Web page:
Today’s Throwback Thursday is going up late, but we do have quite a good subject for you: Accelgor (BW – Dark Explorers 11/108). We’ll first discuss Accelgor in light of its original Standard Format-legal run; this began after its official release in BW – Dark Explorers on May 9, 2012, and ended with that set’s rotation on September 2, 2014, according to the dates provided by Bulbapedia. That means Accelgor was legal for the end of the 2012 Standard Format in addition to all of the 2013 and 2014 Standard Formats, remembering that we are currently in the 2020 Standard Format, even though it is 2019 as Standard Formats are named for the year when their World Championship took (or will take) place. As such, Accelgor was introduced when we Darkrai-EX (BW – Dark Explorers 63/108, 107/108; BW – Black Star Promos BW46; BW – Legendary Treasures 88/113) and left when Lysandre and Muscle Band were new things.
We’ve reviewed Accelgor twice before; shortly after it released, then as the 9th best card lost to rotation heading into the 2015 Standard Format (which meant the rotation actually happened in 2014). It is a [G] Type; during its Standard-legal run, this was sometimes handy for exploiting Weakness or support and sometimes not, but I recall it usually not being an issue. Being a Stage 1 was adequate; not as good as being a Basic but doding some anti-Basic effects during its time (I think…). 90 HP was easily OHKO’d during much of this time but Accelgor didn’t often have to worry about being attacked so that just meant it was a legal Level Ball target. On a related note, the [R] Weakness and lack of Resistance didn’t matter. The free Retreat Cost was great, for the usual reasons plus deck-specific ones.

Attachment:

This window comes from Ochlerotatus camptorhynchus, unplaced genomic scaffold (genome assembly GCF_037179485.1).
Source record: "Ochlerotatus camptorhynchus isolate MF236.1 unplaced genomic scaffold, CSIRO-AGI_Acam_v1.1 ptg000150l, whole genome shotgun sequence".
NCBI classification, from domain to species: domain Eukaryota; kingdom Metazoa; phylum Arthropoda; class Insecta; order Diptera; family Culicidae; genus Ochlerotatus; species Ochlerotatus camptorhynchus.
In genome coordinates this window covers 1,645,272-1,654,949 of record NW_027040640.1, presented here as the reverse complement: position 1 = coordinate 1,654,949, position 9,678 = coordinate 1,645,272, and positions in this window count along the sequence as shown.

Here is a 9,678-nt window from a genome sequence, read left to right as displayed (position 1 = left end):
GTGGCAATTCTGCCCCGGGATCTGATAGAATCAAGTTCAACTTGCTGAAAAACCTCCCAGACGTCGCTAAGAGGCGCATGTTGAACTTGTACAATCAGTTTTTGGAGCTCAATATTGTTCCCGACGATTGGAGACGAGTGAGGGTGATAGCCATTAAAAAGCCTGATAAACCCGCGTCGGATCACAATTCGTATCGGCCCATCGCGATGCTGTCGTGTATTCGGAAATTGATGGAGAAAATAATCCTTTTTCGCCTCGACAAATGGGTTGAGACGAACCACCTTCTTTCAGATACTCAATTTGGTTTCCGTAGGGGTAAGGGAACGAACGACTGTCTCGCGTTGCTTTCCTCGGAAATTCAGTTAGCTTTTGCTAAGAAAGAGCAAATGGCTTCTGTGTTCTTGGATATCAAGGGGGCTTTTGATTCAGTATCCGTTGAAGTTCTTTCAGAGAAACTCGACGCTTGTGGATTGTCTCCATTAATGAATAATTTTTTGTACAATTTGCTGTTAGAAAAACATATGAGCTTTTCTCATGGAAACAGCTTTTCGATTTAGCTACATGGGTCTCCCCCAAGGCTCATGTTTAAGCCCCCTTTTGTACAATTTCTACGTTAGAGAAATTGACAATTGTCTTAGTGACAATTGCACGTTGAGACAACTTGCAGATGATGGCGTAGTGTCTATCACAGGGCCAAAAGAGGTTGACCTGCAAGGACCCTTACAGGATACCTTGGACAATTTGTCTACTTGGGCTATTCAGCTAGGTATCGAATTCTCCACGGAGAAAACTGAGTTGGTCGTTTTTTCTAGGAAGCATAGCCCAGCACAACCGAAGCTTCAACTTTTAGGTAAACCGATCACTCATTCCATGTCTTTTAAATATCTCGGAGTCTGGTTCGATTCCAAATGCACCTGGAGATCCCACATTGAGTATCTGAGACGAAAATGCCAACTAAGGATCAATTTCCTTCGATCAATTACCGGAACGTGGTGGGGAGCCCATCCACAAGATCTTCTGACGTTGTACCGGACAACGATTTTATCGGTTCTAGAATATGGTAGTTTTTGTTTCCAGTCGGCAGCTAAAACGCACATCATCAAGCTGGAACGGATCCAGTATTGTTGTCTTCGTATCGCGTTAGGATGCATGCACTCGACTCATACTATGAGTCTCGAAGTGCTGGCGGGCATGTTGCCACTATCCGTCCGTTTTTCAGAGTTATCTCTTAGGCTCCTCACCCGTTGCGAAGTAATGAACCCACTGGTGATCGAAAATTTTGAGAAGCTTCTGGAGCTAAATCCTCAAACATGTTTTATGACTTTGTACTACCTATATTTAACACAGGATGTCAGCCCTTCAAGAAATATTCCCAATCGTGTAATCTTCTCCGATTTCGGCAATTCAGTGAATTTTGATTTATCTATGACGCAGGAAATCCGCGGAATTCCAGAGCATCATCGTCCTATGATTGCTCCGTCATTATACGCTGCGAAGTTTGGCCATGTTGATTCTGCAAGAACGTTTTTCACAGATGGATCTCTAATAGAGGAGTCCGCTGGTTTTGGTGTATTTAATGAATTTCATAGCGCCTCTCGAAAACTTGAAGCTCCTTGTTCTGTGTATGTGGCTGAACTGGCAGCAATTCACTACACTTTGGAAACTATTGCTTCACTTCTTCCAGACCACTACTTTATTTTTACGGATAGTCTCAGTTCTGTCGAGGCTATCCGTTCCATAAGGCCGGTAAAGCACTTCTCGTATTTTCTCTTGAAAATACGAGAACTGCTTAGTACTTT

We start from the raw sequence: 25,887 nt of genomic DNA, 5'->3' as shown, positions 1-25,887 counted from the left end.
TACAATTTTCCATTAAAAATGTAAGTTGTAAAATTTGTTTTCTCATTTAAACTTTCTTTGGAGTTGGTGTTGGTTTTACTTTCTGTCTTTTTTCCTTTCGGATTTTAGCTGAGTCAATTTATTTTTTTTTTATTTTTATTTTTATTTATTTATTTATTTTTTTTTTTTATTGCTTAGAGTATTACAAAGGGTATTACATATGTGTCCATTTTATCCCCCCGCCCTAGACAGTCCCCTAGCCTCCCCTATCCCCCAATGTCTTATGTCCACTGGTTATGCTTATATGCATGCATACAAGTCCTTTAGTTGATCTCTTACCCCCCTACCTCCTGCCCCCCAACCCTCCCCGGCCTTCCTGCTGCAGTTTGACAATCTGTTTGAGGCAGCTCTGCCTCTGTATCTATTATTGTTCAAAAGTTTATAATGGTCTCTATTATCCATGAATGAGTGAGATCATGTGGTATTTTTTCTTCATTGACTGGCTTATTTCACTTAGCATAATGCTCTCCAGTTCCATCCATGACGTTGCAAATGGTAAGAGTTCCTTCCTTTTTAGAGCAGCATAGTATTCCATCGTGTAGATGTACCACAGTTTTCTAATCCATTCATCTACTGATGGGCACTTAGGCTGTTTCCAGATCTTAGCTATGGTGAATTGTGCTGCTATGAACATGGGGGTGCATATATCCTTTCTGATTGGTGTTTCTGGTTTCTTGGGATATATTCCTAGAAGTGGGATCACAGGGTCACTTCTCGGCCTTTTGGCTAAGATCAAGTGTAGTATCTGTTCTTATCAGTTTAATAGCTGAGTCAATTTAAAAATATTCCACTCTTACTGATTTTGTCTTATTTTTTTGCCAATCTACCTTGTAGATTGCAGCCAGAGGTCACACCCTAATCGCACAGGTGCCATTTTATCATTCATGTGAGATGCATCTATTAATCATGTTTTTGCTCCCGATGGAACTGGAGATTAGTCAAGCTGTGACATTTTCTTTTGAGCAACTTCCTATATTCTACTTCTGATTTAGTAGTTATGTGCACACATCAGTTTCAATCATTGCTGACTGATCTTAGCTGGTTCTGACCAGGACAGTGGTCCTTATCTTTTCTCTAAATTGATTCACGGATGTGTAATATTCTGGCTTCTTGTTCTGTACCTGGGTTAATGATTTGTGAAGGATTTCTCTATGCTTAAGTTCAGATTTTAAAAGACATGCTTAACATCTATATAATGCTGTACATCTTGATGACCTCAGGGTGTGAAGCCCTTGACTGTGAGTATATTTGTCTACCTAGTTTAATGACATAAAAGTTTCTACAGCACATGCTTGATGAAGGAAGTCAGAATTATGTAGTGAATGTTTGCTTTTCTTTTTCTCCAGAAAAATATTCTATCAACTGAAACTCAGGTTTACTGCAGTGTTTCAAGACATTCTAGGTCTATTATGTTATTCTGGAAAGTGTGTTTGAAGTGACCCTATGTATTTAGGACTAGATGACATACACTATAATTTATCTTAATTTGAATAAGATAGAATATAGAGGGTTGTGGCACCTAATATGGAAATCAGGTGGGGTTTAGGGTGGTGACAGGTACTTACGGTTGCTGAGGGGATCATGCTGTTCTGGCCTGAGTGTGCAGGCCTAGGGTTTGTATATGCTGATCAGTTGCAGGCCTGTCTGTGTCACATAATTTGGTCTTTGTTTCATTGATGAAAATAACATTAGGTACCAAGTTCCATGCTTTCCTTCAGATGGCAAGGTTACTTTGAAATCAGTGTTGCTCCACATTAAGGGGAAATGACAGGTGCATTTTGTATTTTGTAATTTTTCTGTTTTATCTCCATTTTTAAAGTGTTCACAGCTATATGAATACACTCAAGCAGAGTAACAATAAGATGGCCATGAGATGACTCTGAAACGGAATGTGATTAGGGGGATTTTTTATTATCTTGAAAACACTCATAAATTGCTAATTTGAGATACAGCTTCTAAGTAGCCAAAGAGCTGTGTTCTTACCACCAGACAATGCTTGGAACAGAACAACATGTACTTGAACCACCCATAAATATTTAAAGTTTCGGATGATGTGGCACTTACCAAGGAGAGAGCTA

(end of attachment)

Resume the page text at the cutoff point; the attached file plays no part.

Accelgor has two attacks, “Hammer In” plus “Deck and Cover”. Hammer In costs [G] to use and only does 20 damage; we’re not here because of it. Deck and Cover is the real deal, though it may not be obvious at first; it does 50 damage for [CC] while also leaving your opponent’s Active Paralyzed and Poisoned. Wait, there’s more! Deck and Cover then shuffles the Pokémon that attacked with it and all cards attached into your deck. If you can stream Deck and Cover and finesse the amount of damage being done, you can leave your opponent’s Active locked and Paralyzed the entire time. How easy was that during Accelgor’s time? Not very; both helping and hurting Accelgor were classic cards like Switch and Super Scoop Up, plus tricks to prevent Special Conditions, as well as Pokémon Catcher pre-errata to reliably control your opponent’s Active.
There were counters to the counters, however, so Accelgor became the cornerstone of some fearsome control/lock decks. Right away, Accelgor could partner with Vileplume (HS – Undaunted 24/90) to lock down Items. Note: Ross Cawthon made this Vileplume famous with a deck known as “The Truth” but it didn’t use Accelgor. You could build something similar with Accelgor, however. I simply don’t recall nor do I have the time to research and see if it was done. Known Bench-sitters for Accelgor were Dusknoir (BW – Boundaries Crossed 63/149; BW – Plasma Blast 104/101) and Flygon (BW – Boundaries Crossed 99/149; BW – Black Star Promos BW53), the former letting you move damage counters around on your opponent’s side of the field, the latter placing damage counters on your opponent’s Pokémon while it is Active and between turns.